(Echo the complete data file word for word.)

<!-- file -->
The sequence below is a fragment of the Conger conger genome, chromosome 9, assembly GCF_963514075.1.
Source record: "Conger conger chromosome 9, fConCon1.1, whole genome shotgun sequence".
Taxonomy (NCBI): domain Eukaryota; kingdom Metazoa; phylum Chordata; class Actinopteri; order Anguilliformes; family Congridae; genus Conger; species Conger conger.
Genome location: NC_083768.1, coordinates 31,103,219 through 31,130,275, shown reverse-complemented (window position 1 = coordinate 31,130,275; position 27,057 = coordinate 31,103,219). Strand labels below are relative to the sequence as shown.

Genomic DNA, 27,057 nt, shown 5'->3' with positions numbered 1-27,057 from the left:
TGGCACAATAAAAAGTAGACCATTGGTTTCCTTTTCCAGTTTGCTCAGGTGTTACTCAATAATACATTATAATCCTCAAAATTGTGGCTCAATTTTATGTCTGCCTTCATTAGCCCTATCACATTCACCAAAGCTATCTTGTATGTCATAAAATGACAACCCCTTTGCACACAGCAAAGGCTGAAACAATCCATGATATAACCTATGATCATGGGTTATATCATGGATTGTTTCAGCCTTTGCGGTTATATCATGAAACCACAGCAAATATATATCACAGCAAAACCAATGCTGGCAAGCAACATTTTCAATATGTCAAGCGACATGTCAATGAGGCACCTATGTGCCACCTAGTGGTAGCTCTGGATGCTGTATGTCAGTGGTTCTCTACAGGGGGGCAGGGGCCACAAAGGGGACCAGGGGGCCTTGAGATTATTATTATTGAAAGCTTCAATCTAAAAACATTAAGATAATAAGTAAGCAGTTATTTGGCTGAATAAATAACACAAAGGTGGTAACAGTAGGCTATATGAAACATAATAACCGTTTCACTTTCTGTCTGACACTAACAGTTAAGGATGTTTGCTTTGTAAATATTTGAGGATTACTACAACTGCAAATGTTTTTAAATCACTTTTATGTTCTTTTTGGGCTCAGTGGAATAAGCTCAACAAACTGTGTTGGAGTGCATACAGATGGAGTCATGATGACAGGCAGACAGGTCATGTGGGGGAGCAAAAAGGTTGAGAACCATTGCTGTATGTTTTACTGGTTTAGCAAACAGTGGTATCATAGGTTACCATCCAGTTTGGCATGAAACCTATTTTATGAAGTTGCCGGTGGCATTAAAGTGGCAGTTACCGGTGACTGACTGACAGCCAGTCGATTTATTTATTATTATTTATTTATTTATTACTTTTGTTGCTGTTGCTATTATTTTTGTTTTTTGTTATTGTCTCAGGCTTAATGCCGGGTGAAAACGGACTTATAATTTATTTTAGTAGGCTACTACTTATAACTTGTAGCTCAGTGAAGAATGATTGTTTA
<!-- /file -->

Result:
The sequence below is a fragment of the Conger conger genome, chromosome 9, assembly GCF_963514075.1.
Source record: "Conger conger chromosome 9, fConCon1.1, whole genome shotgun sequence".
Taxonomy (NCBI): domain Eukaryota; kingdom Metazoa; phylum Chordata; class Actinopteri; order Anguilliformes; family Congridae; genus Conger; species Conger conger.
Genome location: NC_083768.1, coordinates 31,103,219 through 31,130,275, shown reverse-complemented (window position 1 = coordinate 31,130,275; position 27,057 = coordinate 31,103,219). Strand labels below are relative to the sequence as shown.

Genomic DNA, 27,057 nt, shown 5'->3' with positions numbered 1-27,057 from the left:
TGGCACAATAAAAAGTAGACCATTGGTTTCCTTTTCCAGTTTGCTCAGGTGTTACTCAATAATACATTATAATCCTCAAAATTGTGGCTCAATTTTATGTCTGCCTTCATTAGCCCTATCACATTCACCAAAGCTATCTTGTATGTCATAAAATGACAACCCCTTTGCACACAGCAAAGGCTGAAACAATCCATGATATAACCTATGATCATGGGTTATATCATGGATTGTTTCAGCCTTTGCGGTTATATCATGAAACCACAGCAAATATATATCACAGCAAAACCAATGCTGGCAAGCAACATTTTCAATATGTCAAGCGACATGTCAATGAGGCACCTATGTGCCACCTAGTGGTAGCTCTGGATGCTGTATGTCAGTGGTTCTCTACAGGGGGGCAGGGGCCACAAAGGGGACCAGGGGGCCTTGAGATTATTATTATTGAAAGCTTCAATCTAAAAACATTAAGATAATAAGTAAGCAGTTATTTGGCTGAATAAATAACACAAAGGTGGTAACAGTAGGCTATATGAAACATAATAACCGTTTCACTTTCTGTCTGACACTAACAGTTAAGGATGTTTGCTTTGTAAATATTTGAGGATTACTACAACTGCAAATGTTTTTAAATCACTTTTATGTTCTTTTTGGGCTCAGTGGAATAAGCTCAACAAACTGTGTTGGAGTGCATACAGATGGAGTCATGATGACAGGCAGACAGGTCATGTGGGGGAGCAAAAAGGTTGAGAACCATTGCTGTATGTTTTACTGGTTTAGCAAACAGTGGTATCATAGGTTACCATCCAGTTTGGCATGAAACCTATTTTATGAAGTTGCCGGTGGCATTAAAGTGGCAGTTACCGGTGACTGACTGACAGCCAGTCGATTTATTTATTATTATTTATTTATTTATTACTTTTGTTGCTGTTGCTATTATTTTTGTTTTTTGTTATTGTCTCAGGCTTAATGCCGGGTGAAAACGGACTTATAATTTATTTTAGTAGGCTACTACTTATAACTTGTAGCTCAGTGAAGAATGATTGTTTA